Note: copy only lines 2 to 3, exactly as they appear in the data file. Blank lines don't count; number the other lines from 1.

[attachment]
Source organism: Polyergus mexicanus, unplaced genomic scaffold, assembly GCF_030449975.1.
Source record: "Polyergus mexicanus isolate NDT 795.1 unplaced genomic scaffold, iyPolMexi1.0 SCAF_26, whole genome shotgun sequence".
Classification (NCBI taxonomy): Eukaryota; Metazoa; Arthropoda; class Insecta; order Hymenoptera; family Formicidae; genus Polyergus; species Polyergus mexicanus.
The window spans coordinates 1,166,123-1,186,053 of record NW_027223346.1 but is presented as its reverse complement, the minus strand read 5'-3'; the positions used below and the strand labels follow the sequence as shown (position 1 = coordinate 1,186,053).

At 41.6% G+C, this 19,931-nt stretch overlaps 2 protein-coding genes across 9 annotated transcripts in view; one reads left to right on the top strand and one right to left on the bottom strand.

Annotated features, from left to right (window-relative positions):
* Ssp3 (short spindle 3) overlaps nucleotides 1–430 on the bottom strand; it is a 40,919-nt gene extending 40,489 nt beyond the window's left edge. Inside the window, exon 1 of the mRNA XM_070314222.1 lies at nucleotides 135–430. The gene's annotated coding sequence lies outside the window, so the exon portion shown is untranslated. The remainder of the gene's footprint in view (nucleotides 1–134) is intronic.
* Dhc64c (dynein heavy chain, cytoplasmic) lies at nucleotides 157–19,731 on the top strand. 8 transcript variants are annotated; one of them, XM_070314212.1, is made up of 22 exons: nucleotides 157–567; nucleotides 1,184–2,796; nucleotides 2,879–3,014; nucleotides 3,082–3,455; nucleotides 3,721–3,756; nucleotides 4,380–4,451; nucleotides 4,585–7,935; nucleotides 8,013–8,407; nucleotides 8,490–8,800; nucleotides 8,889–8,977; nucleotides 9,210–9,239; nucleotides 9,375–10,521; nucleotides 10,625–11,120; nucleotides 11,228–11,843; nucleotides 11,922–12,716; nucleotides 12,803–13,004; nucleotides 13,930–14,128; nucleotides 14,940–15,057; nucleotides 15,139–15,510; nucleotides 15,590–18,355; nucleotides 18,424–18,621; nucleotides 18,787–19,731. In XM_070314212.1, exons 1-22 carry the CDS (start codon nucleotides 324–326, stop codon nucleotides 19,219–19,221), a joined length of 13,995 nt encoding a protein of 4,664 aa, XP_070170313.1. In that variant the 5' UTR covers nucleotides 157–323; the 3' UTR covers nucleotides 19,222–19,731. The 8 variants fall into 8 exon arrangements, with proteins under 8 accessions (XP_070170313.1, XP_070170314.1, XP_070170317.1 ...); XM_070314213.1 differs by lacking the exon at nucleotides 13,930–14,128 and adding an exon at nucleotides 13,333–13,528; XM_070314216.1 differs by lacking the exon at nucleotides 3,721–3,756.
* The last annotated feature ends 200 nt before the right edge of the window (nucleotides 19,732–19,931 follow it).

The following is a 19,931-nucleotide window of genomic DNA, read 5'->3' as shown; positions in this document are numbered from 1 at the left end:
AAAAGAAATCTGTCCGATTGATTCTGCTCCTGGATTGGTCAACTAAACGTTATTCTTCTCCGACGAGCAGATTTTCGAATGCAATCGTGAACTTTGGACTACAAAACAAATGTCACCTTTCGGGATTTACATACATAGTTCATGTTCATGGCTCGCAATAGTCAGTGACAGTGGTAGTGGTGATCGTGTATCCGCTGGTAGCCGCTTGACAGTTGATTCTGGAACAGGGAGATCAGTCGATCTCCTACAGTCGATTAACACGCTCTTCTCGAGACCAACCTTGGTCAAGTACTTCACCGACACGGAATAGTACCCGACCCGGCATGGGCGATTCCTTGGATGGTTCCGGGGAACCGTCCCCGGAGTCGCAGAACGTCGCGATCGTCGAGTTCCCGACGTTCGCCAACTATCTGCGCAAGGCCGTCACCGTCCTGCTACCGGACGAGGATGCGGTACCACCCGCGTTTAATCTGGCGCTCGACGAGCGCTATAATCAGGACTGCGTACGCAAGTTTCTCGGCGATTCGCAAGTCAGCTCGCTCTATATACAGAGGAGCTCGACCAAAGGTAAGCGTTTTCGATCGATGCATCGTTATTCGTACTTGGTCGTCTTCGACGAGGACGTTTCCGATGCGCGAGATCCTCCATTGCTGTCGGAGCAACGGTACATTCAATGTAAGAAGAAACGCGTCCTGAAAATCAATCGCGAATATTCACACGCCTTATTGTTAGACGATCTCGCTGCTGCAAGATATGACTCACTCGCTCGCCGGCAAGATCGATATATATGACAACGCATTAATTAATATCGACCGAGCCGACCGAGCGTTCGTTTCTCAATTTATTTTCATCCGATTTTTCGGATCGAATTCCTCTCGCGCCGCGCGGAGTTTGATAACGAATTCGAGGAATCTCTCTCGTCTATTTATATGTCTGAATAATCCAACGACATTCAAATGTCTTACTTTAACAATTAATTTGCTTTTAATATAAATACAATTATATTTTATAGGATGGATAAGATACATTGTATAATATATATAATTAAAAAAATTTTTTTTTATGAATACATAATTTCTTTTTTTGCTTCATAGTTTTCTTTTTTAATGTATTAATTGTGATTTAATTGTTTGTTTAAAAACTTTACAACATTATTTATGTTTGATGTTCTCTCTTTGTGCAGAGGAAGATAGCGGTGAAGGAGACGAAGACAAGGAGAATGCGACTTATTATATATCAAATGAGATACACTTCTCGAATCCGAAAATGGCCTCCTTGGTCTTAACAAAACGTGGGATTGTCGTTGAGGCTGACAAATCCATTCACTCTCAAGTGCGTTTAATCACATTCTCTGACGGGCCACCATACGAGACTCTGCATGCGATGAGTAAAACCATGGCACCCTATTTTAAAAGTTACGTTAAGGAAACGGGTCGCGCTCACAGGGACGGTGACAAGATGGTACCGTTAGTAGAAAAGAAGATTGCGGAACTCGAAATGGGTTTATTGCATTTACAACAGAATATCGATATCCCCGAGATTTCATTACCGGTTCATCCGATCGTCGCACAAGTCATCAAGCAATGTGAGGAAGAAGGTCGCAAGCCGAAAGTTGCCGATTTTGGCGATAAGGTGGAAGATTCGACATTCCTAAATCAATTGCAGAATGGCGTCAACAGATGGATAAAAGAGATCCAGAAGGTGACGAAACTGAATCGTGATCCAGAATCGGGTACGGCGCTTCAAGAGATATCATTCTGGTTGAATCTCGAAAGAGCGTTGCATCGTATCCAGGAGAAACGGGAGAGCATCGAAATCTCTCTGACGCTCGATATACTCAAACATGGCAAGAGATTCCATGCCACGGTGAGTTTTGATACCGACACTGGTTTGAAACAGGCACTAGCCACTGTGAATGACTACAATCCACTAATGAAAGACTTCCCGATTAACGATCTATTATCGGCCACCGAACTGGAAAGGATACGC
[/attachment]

Source record: "Polyergus mexicanus isolate NDT 795.1 unplaced genomic scaffold, iyPolMexi1.0 SCAF_26, whole genome shotgun sequence".
Classification (NCBI taxonomy): Eukaryota; Metazoa; Arthropoda; class Insecta; order Hymenoptera; family Formicidae; genus Polyergus; species Polyergus mexicanus.